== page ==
Writing My Memoir #9: Taking A Break

I came home from the conference (AKA my breakup with Christian publishing) as I do from every conference I attend: with a list of tasks and inspiration. I learned a lot at the conference aside from my existential crisis. I was going to go even deeper into honing my voice in the manuscript. I was going to read it from the vantage point of all my main characters. I was going to flesh out some areas that weren’t nuanced enough.

Instead, three days after I returned, my husband got a surprise cancer diagnosis. I’ve written a little about that before, so I’ll let that rest for now. I bring it up now to say that instead of diving into my manuscript like I thought I would, I was going to infusions at Stanford. The remainder of the year I was in survival mode. I wrote nothing. I created nothing—which for a creative, is a dangerous space to be. It meant no outlet for my stress and grief. It meant I did weird things like suddenly realizing we needed new nightstands NOW and dragging my infant and preschooler to HomeGoods in the middle of a storm to buy new nightstands while my husband was flat out after a chemo treatment, buying the only matching pair in the whole store, and jamming my middle finger in the doorway while carrying them into the house. That’s the kind of stuff I do when I’m not creating.

Sarah Hina, Flickr Creative Commons

Anyhow, I think the break from the manuscript turned out to be a healthy thing. I tried to take breaks before, but I never could. I was too obsessed with it to step out of it even for a few weeks. This crisis forced me to fully step out of it for an extended period of time.

I stepped away from it for a full year and toward the end of that year, I wondered if I’d ever go back to it.

The break allowed me to toy with new ideas for the book when I came back. A few people had suggested in the past that I turn the memoir into a novel, and I never gave the idea the time of day until I came back from this sabbatical. I had nothing to lose at this point. I hadn’t pitched the memoir to anyone in a year. I had broken up with Christian publishing. The book could be whatever it wanted to be. Maybe it wanted to be a novel.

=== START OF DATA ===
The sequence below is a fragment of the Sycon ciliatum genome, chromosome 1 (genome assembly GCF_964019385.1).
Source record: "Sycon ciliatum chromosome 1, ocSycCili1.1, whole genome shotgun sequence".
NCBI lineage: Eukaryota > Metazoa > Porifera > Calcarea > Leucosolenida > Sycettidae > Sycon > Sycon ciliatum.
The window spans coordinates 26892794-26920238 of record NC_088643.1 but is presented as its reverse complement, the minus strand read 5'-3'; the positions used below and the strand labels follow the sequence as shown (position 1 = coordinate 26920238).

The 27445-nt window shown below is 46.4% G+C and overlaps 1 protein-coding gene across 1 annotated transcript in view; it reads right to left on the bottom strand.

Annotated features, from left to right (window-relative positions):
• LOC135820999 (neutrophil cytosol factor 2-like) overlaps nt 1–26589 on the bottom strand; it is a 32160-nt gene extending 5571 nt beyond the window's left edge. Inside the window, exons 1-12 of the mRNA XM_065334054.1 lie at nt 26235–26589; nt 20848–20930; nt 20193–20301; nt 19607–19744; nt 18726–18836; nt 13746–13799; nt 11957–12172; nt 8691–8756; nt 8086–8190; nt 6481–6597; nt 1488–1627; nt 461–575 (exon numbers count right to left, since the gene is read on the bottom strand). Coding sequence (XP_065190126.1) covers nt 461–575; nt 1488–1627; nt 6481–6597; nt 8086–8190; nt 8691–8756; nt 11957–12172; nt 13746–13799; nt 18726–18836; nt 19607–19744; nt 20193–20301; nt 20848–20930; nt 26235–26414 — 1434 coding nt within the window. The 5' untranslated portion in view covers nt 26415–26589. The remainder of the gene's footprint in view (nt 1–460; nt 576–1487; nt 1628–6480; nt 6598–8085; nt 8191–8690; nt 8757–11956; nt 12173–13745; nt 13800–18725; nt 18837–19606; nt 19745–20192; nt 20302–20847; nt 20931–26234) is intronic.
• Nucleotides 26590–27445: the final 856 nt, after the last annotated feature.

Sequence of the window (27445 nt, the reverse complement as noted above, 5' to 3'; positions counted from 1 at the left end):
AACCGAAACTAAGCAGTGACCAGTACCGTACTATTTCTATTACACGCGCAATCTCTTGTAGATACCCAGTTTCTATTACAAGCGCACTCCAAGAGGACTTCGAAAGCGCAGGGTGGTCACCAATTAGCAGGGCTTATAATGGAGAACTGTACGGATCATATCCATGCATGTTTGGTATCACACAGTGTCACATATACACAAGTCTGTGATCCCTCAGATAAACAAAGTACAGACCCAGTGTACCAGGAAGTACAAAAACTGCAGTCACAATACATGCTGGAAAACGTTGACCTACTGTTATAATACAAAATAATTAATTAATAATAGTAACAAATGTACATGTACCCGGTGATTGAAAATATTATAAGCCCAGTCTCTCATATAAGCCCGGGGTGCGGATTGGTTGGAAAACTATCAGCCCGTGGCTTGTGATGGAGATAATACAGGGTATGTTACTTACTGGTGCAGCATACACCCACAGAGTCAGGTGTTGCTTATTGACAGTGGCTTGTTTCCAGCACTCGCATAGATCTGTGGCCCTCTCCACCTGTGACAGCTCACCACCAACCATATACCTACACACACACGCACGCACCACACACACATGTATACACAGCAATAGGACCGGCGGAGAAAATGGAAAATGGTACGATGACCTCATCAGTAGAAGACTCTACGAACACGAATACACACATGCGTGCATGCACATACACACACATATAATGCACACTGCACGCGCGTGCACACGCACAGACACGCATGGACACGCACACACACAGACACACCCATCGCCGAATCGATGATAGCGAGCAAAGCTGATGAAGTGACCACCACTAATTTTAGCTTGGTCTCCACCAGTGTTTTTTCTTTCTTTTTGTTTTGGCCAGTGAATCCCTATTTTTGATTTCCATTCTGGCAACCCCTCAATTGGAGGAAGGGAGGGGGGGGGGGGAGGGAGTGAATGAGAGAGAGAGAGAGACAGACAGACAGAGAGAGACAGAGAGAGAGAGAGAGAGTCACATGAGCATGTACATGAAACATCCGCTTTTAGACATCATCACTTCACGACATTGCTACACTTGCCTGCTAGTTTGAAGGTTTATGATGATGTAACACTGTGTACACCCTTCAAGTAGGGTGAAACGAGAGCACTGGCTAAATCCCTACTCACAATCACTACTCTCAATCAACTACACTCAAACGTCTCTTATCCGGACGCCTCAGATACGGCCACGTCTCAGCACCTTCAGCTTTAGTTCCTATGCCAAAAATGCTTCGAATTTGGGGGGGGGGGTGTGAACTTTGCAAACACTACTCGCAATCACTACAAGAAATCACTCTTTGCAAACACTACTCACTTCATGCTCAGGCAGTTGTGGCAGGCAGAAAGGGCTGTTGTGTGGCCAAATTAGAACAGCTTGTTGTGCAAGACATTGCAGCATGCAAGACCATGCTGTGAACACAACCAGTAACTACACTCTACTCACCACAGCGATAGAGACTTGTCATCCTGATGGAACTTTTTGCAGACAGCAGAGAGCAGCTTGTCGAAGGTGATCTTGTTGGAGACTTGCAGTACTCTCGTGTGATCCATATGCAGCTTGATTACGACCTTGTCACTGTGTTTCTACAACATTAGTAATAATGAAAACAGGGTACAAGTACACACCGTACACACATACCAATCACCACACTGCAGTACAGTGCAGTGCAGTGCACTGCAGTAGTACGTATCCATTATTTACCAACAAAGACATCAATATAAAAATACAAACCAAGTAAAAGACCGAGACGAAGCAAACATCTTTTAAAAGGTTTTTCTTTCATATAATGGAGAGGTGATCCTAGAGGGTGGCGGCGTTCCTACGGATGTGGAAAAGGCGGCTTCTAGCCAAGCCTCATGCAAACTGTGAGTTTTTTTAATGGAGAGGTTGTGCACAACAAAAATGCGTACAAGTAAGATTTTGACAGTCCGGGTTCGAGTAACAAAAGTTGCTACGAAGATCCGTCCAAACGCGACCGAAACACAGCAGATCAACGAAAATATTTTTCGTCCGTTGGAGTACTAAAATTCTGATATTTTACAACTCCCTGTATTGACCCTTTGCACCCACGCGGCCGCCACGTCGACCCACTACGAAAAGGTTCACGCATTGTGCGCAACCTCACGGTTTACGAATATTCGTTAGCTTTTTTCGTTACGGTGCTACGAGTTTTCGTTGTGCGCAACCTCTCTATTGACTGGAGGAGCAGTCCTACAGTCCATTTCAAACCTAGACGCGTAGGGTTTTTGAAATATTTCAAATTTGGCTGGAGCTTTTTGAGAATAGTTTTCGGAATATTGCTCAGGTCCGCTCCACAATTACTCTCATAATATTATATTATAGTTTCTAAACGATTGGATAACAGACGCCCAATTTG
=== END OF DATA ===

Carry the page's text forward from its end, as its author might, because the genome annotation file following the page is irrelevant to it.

I spent a couple of months writing this novel. It was fun, but as I wrote, I realized I was writing an entirely different story. It may be a story I come back to at some point, but it wasn’t a replacement for the memoir. By this point, I was teaching memoir writing at my local community college. I was helping other people tell their stories in short essay form. As I mentored my students, I remembered that I value true stories in a different way than I value fiction. I felt surer than ever that there’s a place for my true accounts of Pentecostalism, and part of what makes it powerful is that it is true.

All the writing gurus will tell you to step away from your manuscript for a time. I probably would have never listened if life hadn’t ripped me away from it. I’m grateful for that break now, as it clarified the creative process for me and gave me renewed passion.

So now I knew that a) I was going to publish my memoir and b) I wasn’t going to pursue Christian publishing. Now I had some choices to make ahead of me…


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